What are the echocardiography findings in the workup of Kawasaki disease?

Updated: Jul 29, 2018
  • Author: Tina K Sosa, MD; Chief Editor: Russell W Steele, MD  more...
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Answer

Diffuse dilatation of coronary lumina can be observed in 50% of patients by the 10th day of illness. In children, pediatric cardiologists should ideally perform this study, because they are familiar with coronary artery diameter normal values. Coronary artery dimensions must be adjusted for body surface area to accurately identify dilation. A basic rule is that if the internal diameter of a segment is greater than 1.5 times that of an adjacent segment, then dilation probably exists.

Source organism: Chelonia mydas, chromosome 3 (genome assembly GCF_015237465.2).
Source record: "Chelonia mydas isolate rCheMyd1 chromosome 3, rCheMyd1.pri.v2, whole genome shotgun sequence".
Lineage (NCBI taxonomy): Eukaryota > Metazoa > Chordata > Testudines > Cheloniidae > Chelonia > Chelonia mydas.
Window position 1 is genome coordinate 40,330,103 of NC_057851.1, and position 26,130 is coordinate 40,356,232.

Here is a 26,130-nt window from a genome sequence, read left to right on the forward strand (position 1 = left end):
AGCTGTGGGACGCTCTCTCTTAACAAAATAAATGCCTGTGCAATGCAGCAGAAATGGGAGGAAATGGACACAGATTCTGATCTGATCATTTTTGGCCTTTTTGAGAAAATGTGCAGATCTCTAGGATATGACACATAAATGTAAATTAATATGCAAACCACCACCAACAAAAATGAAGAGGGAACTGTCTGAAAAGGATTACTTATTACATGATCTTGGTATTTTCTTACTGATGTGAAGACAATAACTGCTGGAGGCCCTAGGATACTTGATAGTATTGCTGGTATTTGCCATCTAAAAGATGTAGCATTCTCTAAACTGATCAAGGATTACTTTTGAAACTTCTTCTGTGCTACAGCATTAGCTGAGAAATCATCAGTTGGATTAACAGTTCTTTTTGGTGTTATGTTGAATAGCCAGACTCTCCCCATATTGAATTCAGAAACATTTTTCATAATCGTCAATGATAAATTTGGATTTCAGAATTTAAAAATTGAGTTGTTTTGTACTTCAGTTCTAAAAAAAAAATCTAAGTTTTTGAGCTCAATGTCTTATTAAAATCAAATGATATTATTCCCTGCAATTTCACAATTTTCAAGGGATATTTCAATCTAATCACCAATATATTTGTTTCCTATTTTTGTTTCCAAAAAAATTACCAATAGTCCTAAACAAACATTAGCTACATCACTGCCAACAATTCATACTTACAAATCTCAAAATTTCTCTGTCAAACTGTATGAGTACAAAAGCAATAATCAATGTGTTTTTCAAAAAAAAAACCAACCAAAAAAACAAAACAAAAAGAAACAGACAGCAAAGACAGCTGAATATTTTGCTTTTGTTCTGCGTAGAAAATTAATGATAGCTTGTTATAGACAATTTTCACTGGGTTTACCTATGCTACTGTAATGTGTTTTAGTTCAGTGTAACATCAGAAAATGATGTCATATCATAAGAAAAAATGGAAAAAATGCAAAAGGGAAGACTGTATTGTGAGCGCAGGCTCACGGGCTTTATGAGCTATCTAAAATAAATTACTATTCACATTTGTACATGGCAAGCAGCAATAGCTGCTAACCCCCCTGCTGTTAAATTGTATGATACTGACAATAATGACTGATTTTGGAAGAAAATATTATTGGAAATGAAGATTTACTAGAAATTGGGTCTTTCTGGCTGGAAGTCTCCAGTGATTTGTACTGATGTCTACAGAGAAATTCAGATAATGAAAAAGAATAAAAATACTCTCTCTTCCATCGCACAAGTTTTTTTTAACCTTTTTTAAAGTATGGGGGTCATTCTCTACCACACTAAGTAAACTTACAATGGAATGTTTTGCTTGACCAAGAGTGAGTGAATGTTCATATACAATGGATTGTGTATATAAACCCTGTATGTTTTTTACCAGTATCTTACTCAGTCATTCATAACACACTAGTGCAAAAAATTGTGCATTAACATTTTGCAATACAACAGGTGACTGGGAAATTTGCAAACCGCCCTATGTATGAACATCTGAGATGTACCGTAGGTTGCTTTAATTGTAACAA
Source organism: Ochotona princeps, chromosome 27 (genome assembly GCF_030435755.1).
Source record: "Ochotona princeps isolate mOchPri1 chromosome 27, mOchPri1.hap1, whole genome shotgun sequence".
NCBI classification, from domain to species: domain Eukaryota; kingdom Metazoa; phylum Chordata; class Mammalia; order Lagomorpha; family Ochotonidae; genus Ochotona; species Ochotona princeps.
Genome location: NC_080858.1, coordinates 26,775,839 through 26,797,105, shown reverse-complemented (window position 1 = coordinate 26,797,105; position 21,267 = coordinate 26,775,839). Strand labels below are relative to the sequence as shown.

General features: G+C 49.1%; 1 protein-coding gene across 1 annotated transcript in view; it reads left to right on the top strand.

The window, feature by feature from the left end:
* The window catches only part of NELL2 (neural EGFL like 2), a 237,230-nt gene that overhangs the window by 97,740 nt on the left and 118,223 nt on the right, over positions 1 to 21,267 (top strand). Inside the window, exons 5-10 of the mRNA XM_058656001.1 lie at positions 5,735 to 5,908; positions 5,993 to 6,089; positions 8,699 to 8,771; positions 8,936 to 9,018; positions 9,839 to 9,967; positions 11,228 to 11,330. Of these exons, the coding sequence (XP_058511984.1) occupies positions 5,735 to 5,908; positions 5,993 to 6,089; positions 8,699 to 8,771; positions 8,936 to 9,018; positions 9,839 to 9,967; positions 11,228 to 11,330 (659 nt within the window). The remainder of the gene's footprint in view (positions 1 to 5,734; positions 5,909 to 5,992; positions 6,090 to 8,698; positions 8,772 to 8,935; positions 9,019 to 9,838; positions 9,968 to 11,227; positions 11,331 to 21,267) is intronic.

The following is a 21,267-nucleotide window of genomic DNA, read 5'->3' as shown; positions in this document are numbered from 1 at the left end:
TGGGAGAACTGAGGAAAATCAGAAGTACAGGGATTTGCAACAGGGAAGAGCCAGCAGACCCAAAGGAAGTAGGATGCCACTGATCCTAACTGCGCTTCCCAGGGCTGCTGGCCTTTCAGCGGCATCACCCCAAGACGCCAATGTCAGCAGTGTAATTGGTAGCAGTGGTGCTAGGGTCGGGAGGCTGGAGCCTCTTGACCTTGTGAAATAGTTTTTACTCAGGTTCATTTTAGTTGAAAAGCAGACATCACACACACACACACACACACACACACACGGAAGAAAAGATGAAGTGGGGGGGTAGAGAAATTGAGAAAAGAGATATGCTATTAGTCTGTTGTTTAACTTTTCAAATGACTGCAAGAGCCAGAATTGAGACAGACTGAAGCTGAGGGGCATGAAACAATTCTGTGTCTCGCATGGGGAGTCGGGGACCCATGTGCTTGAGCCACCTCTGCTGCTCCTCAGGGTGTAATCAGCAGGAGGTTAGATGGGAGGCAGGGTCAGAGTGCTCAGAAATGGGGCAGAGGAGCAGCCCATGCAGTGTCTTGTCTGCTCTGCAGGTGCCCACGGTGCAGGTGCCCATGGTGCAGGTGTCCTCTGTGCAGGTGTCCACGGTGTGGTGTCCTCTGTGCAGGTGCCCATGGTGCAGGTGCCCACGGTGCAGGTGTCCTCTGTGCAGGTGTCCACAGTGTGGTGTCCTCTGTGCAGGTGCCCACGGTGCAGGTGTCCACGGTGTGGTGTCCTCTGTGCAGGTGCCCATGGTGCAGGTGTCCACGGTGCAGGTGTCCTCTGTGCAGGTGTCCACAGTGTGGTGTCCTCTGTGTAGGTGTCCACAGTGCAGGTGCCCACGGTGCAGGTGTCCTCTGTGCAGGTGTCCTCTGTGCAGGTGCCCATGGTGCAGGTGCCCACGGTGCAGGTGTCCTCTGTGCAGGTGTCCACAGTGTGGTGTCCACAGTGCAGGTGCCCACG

The echocardiogram should be repeated at 1-2 weeks and then 5-6 weeks after disease onset; echocardiograms may need to be performed more frequently in high-risk patients. [56, 62, 4] Frequency of subsequent echocardiography and/or additional cardiac imaging is dependent on the disease severity and the expert opinion of pediatric cardiologists.

In a study that examined echocardiograms obtained at diagnosis and 1 and 5 weeks after diagnosis from 198 patients, Printz et al concluded that non-coronary cardiac abnormalities were associated with coronary artery dilation and laboratory evidence of inflammation within the first 5 weeks after the diagnosis of KD. Left ventricular systolic dysfunction was noted in 20% of patients and coronary artery dilation in 29%. Mitral regurgitation was present in 27% of patients and aortic root dilation in 8%. [67]


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